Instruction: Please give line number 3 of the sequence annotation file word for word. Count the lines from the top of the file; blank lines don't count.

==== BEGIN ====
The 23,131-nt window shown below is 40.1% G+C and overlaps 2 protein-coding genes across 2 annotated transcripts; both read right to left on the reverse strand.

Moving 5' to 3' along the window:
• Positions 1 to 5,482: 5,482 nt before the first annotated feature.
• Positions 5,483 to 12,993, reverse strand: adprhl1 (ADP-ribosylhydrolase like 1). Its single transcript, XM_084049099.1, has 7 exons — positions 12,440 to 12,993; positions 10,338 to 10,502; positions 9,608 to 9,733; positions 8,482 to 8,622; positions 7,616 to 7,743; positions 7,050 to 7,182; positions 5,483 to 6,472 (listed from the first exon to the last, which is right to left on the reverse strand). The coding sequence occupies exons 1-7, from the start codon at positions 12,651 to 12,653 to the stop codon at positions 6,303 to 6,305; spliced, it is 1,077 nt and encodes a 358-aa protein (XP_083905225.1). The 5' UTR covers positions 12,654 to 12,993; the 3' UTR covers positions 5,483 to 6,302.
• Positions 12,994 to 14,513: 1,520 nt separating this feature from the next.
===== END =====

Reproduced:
• Positions 1 to 5,482: 5,482 nt before the first annotated feature.